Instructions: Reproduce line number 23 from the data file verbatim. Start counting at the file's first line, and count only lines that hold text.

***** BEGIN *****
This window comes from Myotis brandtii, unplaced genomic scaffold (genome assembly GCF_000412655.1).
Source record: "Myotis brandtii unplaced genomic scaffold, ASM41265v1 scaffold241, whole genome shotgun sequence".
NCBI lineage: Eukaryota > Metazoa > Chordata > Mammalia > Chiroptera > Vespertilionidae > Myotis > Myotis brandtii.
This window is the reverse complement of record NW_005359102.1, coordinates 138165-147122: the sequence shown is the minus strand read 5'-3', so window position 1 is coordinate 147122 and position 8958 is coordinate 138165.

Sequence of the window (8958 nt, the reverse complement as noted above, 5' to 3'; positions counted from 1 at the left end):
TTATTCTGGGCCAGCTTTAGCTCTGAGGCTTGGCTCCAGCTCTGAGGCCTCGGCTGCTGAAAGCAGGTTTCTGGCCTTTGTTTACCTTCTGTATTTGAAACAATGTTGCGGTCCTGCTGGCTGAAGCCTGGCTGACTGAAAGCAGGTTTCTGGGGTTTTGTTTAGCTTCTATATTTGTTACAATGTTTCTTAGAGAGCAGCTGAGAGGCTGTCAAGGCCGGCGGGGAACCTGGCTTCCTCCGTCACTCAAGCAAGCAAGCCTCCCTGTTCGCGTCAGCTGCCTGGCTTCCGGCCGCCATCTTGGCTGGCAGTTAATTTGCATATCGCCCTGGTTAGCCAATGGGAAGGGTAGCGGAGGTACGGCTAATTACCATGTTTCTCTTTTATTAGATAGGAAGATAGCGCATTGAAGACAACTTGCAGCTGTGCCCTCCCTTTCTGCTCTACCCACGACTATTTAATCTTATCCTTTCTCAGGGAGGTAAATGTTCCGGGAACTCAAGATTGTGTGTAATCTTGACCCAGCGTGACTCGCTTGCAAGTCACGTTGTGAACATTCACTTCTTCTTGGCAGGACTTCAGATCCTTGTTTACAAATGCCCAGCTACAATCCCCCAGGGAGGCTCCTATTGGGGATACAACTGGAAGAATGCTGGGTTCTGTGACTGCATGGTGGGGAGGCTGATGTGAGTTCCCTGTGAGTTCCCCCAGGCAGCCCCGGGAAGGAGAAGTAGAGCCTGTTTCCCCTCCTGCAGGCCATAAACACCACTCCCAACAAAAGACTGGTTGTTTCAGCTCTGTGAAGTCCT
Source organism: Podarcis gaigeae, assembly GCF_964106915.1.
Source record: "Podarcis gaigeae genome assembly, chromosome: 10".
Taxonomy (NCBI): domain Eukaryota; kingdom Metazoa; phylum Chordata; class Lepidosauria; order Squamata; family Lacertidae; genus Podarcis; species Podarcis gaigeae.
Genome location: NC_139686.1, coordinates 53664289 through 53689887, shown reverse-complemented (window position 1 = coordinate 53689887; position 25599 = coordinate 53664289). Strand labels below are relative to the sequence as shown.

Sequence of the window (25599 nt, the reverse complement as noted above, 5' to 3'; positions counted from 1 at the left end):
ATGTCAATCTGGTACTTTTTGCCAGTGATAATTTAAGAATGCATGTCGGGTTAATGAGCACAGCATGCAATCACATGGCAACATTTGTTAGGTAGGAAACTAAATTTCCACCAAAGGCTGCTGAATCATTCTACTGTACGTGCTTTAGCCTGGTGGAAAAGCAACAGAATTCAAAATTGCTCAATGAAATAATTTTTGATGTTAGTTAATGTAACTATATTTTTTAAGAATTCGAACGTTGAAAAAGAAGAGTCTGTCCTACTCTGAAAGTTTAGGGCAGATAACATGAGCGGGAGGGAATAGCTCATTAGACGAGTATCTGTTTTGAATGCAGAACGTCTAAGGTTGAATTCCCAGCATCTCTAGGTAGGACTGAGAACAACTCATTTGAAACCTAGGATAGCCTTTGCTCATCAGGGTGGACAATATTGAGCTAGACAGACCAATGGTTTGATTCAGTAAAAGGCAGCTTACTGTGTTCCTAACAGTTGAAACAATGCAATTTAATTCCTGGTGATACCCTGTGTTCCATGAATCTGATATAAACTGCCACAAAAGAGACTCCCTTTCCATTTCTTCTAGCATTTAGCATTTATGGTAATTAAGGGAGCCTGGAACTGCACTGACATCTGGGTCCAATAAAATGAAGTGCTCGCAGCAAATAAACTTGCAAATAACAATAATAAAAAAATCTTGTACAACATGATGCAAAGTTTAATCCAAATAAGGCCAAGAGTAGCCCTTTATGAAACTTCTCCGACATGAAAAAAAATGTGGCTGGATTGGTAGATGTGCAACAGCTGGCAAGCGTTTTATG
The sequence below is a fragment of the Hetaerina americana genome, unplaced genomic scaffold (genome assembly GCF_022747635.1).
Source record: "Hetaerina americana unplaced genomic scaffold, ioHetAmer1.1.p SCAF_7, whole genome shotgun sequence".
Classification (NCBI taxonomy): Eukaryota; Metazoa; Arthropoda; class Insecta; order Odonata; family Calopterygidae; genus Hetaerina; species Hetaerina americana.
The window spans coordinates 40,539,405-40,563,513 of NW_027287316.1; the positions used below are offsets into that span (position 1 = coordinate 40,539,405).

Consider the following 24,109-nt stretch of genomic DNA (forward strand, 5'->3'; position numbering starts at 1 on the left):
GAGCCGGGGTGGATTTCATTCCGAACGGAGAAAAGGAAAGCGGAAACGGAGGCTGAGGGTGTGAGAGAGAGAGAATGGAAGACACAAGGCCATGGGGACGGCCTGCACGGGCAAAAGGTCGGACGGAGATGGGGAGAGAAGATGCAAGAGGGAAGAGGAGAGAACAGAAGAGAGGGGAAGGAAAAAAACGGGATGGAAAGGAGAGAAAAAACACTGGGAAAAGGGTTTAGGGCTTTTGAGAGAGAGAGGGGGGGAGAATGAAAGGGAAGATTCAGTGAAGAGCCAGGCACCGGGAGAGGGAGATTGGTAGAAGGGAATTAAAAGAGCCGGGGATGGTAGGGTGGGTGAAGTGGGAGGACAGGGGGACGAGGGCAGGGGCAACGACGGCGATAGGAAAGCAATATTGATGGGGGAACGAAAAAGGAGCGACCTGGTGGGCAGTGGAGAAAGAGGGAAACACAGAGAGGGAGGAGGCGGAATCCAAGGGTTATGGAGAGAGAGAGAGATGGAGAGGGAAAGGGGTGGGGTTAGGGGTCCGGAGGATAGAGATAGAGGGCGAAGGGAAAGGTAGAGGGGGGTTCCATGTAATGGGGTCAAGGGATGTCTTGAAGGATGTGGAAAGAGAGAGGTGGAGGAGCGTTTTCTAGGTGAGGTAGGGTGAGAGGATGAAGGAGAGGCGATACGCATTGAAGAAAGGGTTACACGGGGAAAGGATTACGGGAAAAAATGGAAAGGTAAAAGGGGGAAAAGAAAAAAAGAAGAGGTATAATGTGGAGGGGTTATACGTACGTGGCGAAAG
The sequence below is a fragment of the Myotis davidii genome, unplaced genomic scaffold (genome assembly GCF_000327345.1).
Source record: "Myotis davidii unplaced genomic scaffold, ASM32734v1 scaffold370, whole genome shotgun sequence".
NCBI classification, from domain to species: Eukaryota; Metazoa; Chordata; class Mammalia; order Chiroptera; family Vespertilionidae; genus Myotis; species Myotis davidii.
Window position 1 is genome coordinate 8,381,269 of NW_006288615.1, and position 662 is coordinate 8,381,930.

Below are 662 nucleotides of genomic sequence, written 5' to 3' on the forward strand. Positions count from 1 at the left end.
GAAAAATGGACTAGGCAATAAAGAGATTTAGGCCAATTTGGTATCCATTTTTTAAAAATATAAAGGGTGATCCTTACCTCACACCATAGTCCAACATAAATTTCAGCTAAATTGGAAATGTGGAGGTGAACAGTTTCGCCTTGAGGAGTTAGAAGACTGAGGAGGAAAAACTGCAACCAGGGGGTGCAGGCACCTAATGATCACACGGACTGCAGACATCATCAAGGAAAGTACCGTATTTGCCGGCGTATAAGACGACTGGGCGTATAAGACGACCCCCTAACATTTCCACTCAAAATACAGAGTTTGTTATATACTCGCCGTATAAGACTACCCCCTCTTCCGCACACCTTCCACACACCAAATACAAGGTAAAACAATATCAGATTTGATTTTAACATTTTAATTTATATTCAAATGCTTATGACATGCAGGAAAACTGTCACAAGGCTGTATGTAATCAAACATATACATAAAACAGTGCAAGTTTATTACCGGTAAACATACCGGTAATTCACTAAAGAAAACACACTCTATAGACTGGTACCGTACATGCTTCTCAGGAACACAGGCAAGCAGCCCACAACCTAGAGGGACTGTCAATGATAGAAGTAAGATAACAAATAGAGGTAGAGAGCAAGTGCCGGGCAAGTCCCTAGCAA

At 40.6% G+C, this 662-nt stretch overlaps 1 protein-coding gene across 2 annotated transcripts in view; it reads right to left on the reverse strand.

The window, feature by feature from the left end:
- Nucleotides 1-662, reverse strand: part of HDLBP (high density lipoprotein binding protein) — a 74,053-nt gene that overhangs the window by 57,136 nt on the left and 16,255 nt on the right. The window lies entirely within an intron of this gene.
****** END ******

Below are 662 nucleotides of genomic sequence, written 5' to 3' on the forward strand. Positions count from 1 at the left end.